Dealing With Fence Fear
Fence fear is a term we use to describe a dog who appears fearful or extremely cautious of the new electric dog fence systems. Some dogs may show fence fear in response to the correction, the boundary flags, or the the warning tone. The approach to dealing with fence fear in a dog is tied to the cause of the fence fear and the severity of the dog's reaction.
Flag and/or Warning Tone Fear
Some dogs are very sensitive to changes in their routine or surroundings. For dogs like these the appearance of training flags in the yard may be enough to freak them out. These dogs may show extreme caution around the training flags and may refuse to go anywhere near them. This can make the training process seem impossible - if the dog won't wander close enough to the training flags to hear the warning tone, how can you progress to Step 2 of training? The short answer is, you can't! If your dog is too wary of the new flags to approach them, then he won't hear the tone, and you won't have the opportunity to teach him that re should turn and retreat whenever he hears that tone. This means that you'll need to wait him out. We never want to lure, call, or force the dog into the correction area because this breaks the trust bond we have with our dog and confuses him. Instead, we need to wait until the dog wanders into the boundary zone on his own. The good news is that most dogs who show a "flag fear" will get over it on their own in very short order. Wait it out and increase playtime in the yard near to (but not in) the boundary zone. This will help your dog become comfortable with the presence of the flags. Once your dog is seemingly ignoring the flags and playing confidently try casually walking closer to the boundary zone to wait for your dog to wander into it and hear the warning tone so you can teach the 'turn and retreat' response.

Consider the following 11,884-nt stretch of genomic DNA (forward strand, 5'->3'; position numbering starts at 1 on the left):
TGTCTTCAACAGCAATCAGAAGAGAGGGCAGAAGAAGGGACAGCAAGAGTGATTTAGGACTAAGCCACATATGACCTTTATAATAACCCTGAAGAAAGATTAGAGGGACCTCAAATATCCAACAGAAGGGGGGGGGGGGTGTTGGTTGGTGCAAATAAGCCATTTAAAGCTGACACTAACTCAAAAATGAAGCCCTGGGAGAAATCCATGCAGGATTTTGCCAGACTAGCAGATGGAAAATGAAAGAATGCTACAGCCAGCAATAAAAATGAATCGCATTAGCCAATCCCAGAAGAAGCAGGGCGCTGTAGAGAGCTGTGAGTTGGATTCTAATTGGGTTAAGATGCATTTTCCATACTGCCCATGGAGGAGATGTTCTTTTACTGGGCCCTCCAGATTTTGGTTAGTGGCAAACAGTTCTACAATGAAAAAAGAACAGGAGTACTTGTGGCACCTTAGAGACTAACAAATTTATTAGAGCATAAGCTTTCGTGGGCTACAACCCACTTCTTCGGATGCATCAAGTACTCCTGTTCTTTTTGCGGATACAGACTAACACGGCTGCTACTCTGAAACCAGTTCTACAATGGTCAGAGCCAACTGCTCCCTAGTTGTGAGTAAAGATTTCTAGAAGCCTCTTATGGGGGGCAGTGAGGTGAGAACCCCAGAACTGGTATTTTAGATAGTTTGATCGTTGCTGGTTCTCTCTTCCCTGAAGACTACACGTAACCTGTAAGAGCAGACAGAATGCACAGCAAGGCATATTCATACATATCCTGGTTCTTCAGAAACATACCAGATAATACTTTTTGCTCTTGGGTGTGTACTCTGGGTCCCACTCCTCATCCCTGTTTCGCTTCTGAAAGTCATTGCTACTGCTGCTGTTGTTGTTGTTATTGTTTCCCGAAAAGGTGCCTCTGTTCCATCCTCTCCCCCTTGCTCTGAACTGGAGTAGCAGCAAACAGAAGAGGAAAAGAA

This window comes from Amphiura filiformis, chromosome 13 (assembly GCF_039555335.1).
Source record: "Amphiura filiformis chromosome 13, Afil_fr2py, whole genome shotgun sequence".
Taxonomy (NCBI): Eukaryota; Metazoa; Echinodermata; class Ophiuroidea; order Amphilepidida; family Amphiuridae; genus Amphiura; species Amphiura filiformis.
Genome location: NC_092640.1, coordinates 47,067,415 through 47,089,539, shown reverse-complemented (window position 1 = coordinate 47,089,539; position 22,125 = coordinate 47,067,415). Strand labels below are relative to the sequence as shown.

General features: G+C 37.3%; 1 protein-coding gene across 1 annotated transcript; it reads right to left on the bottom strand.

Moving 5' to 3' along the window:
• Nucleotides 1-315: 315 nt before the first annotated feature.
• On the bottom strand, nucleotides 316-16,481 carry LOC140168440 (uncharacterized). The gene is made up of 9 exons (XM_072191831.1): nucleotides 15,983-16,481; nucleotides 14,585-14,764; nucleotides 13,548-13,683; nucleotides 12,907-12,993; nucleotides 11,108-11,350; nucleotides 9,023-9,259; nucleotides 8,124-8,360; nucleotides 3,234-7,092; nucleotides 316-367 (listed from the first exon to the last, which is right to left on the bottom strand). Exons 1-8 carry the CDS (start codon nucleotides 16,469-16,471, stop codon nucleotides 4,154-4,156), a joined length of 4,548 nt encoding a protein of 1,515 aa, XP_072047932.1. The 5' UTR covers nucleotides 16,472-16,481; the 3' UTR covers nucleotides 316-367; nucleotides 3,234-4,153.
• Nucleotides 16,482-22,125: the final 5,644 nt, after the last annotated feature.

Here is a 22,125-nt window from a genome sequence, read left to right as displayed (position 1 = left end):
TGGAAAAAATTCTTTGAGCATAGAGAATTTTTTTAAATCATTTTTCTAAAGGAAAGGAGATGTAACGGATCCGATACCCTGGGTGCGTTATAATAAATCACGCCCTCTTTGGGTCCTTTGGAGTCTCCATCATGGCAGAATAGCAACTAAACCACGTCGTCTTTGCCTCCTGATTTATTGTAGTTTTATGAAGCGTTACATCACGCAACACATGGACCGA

The same basic protocol can be followed if your dog shows a fear of the warning tone. The tone itself is not harmful or painful in any way. So if your dog reacts strongly to it you can be assured it is not out of physical discomfort. The best course of action is to build your dog's confidence by displaying calm confidence yourself as you teach him the response that turns off the warning tone (turn and retreat). As his master, he will instinctively mimic your attitude.
Fear of the Static Correction
With the proper dog fence system and collar, most dogs respond normally or don't react at all to the mildest correction setting. However, some especially sensitive dogs may react, even strongly, to the lowest level of correction. This fearful reaction can create a negative association with the receiver collar, boundary flags, or even the entire yard.
Fence fear can make training more difficult and needs to be addressed before productive training can continue. Watch your dog's reaction strongly to their first correction in Step 2 of training and if you notice any submissive or stress reactions see signs of stress you'll need to slow down the training.